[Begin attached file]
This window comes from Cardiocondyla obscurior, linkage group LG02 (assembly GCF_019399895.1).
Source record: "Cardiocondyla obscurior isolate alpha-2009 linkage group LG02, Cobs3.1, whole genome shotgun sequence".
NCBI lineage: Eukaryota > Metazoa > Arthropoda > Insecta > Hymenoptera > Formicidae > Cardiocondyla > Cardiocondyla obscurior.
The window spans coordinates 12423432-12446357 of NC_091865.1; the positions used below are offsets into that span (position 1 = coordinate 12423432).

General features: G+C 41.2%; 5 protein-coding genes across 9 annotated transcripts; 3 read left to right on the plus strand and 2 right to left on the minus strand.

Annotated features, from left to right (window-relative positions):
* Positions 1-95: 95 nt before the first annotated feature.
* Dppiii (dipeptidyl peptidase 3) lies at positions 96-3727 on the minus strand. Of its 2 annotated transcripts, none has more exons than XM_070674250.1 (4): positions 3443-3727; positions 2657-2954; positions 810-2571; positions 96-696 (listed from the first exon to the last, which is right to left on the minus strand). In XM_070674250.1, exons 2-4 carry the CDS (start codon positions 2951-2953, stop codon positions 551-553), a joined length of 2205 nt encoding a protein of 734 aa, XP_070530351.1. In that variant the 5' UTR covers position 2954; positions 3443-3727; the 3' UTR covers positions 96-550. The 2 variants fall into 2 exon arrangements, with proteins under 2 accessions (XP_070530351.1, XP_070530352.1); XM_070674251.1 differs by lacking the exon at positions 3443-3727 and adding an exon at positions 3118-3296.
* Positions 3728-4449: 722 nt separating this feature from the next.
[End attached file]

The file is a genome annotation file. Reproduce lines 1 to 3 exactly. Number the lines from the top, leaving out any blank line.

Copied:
This window comes from Cardiocondyla obscurior, linkage group LG02 (assembly GCF_019399895.1).
Source record: "Cardiocondyla obscurior isolate alpha-2009 linkage group LG02, Cobs3.1, whole genome shotgun sequence".
NCBI lineage: Eukaryota > Metazoa > Arthropoda > Insecta > Hymenoptera > Formicidae > Cardiocondyla > Cardiocondyla obscurior.